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Old 12-06-2015, 09:20 AM   #1
City: Wellman ,TX
Country: USA
Join Date: Dec 2015
Posts: 1

Hello Everyone,
I am new here. I came across this site as i am doing research planing my rerirement in 10yrs. Here is what i seek.......

I was born in oregon in 65.
Wife and i have talked of returning when i retire. We seek a vessel we can take offshore and possibly fish to supplement food or possible income (sell catch). My Dad (67 now) says we could "charter" vessel as well.
Here lies the perverbiable "pickle".
Wife would like to "camp" on ocean.
Need vessel to be easy to fish off of.
Would like good fuel economy.
No need to "fly" across the water,would rather get to destination with fuel to spare in case of emergencies but need enough power incase sea's swell have power to get home or a safe port.
Was looking at trawlers vs sport fisher as bayliners seem to have aft deck sit to high out of water and my back says NO WAY are you pulling in a 30lb +fish aboard.
Wife likes crabbing, i more salmon, tuna,marlin (BIG fish)

I am mechanic by trade. Dad is retired diesel/heavy equipment mechanic. So maintanance and mechanical not a problem.
Looking to invest 15k-30k for the right boat.
Question is...which is right for or wants/needs.
Have been all over internet and there are so many boats...brands....sizes. ..gets overwhelming.
Any advise is greatly appreciated.
Thank you in advance.
Keep the wid at your back,God bless and safe voyaging.

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Old 12-06-2015, 09:40 AM   #2
RT Firefly's Avatar
City: Slicker?
Country: Bumpkin?
Join Date: Oct 2007
Posts: 7,860
Welcome aboard.


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Old 12-06-2015, 09:55 AM   #3
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City: Seneca Lake NY
Country: US
Vessel Name: Bacchus
Vessel Model: MS 34 HT Trawler
Join Date: Nov 2014
Posts: 1,002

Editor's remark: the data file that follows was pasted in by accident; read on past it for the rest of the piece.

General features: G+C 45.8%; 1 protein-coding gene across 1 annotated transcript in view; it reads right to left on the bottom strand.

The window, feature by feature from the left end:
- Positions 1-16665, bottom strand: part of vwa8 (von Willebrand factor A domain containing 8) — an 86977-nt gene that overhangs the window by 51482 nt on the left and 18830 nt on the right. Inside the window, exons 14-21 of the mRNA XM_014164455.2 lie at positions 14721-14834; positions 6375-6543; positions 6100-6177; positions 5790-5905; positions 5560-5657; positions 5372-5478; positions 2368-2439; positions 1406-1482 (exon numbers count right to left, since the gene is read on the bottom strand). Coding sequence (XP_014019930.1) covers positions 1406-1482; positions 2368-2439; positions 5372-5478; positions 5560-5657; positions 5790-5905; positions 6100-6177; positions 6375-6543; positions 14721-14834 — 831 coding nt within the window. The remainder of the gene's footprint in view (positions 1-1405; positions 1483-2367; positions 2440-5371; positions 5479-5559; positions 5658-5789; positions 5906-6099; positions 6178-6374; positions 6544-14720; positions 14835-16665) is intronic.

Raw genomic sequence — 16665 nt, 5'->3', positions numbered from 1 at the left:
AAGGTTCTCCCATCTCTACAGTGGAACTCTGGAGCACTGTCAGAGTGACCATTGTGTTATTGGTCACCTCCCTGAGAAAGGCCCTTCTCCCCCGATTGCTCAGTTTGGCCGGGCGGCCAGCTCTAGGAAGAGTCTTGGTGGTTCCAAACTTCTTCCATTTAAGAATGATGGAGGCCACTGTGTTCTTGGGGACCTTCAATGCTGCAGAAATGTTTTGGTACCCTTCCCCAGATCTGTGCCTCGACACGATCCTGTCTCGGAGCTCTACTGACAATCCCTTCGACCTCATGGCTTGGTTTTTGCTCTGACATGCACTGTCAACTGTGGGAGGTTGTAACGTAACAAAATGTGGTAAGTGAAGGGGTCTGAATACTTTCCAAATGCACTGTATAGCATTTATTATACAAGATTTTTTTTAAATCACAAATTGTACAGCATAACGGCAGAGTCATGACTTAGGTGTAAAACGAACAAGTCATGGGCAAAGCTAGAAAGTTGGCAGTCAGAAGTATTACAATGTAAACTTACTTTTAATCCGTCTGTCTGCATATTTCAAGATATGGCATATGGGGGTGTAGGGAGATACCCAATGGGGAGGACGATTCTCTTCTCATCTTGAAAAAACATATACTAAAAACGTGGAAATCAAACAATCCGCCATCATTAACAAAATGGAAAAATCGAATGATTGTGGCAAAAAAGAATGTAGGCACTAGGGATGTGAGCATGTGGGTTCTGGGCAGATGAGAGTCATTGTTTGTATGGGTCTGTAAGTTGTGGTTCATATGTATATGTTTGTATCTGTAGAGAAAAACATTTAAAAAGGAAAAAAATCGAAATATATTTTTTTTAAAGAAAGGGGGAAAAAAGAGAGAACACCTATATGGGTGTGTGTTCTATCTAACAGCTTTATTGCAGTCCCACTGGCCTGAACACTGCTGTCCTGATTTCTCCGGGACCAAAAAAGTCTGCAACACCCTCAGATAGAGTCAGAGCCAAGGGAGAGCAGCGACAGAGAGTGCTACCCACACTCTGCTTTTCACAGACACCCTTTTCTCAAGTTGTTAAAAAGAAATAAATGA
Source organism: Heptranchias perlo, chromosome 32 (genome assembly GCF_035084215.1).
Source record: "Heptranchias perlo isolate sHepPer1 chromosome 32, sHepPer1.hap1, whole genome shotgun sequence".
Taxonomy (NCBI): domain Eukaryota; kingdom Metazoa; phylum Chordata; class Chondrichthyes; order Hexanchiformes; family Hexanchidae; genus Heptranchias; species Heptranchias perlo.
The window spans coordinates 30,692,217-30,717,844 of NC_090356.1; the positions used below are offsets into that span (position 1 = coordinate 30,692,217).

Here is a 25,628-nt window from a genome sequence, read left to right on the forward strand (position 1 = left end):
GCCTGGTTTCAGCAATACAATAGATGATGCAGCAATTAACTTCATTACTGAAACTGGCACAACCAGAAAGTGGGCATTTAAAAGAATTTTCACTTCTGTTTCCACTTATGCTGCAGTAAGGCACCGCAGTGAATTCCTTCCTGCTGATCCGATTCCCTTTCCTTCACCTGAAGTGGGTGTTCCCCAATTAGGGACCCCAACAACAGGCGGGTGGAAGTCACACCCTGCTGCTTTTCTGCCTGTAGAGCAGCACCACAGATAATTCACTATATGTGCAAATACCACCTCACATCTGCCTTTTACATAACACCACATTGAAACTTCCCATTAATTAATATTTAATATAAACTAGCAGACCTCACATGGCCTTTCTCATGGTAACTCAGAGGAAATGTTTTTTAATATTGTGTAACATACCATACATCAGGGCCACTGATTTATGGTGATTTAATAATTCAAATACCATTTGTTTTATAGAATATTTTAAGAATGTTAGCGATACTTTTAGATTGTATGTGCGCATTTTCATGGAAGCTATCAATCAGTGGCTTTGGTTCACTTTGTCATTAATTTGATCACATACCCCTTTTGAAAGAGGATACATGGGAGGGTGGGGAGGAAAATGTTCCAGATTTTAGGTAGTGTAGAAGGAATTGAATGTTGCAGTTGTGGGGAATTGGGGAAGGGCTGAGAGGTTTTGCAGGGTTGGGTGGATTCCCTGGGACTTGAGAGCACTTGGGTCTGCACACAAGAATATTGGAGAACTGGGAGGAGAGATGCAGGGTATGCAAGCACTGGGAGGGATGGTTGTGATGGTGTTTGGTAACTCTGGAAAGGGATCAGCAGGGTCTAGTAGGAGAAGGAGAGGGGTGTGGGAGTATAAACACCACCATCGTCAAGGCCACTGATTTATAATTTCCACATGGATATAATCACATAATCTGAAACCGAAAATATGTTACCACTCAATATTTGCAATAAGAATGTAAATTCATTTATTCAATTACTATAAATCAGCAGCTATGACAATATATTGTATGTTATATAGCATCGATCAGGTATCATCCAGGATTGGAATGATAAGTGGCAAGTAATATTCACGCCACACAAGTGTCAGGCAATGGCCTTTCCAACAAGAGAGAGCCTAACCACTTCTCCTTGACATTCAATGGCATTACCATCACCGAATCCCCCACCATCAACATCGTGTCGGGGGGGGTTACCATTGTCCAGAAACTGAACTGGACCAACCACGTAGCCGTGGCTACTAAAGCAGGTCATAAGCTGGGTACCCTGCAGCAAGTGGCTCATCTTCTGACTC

Welcome to TF!

Never too soon to start planning - we are 12 yrs into (early) retirement and feel we benefited from early planning & prioritization.

A good place to start re finding the right boat is the "Sticky" Boat Search 101 in the general discussion section.
MS 34 HT Trawler
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Old 12-06-2015, 10:11 AM   #4
City: Carefree, Arizona
Country: usa
Vessel Name: sunchaser V
Vessel Model: DeFever 48
Join Date: Apr 2008
Posts: 5,364

Be sure you have the funds required. $15 to $ 30k is unrealistic except for a beater boat that will require lots of fix up dollars.
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Old 12-06-2015, 11:33 AM   #5
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City: Sarasota/Ft. Lauderdale
Country: USA
Join Date: Apr 2014
Posts: 4,552
You are probably $50,000 to $100,000 light for the kind of money you realistically need for the type of boat you are discribing.
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Old 12-06-2015, 11:56 AM   #6
Scraping Paint
City: -
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Join Date: Oct 2007
Posts: 13,748
Sunchaser and Capt. Bill have given realistic comments on the costs of the type of boat you are contemplating. An additional cost to be aware of is the ongoing ownership cost of this basic type of boat. Ownership cost includes moorage, insurance, electricity (in the slip), fuel, servicing, maintenance, repairs and upgrades and these costs exist for every year you own the boat.

The purchase price is only the price of the ticket to attend the game. Ownership costs continue until you no longer have the boat and are often overlooked, particularly by first-time buyers. The advice we were given when we began thinking about acquiring a used cruising boat was to figure on spending ten percent of the purchase price of the boat for ownership cost every year we owned the boat.

This is obviously a VERY approximate figure because every boat will be different for a whole lot of reasons. But the ten-percent figure does have one important value and that is to provide someone new to this type of boating a reality check on what it costs to play the game.

Depending on the make, model, age, location and condition of the boat and the buyer's ability to perform some of the maintenance, repair and upgrade work him or herself, the actual ownership cost may be more than ten percent or less. And every year it will be different depending on what has to be done.

But as a realistic starting point ten percent of the purchase price, or if you really want to be safe, fifteen percent to allow for the higher cost of labor and materials today, is a good average to use for your initial "what can we afford" calculations.

We did this and over the 17 years we've owned the cruising boat we have in this area the figure has proven to be fairly accurate. Some years-- like this one--- have been very expensive due to major troubleshooting and repair work. Other years the expenses have been minimal outside of moorage and insurance.

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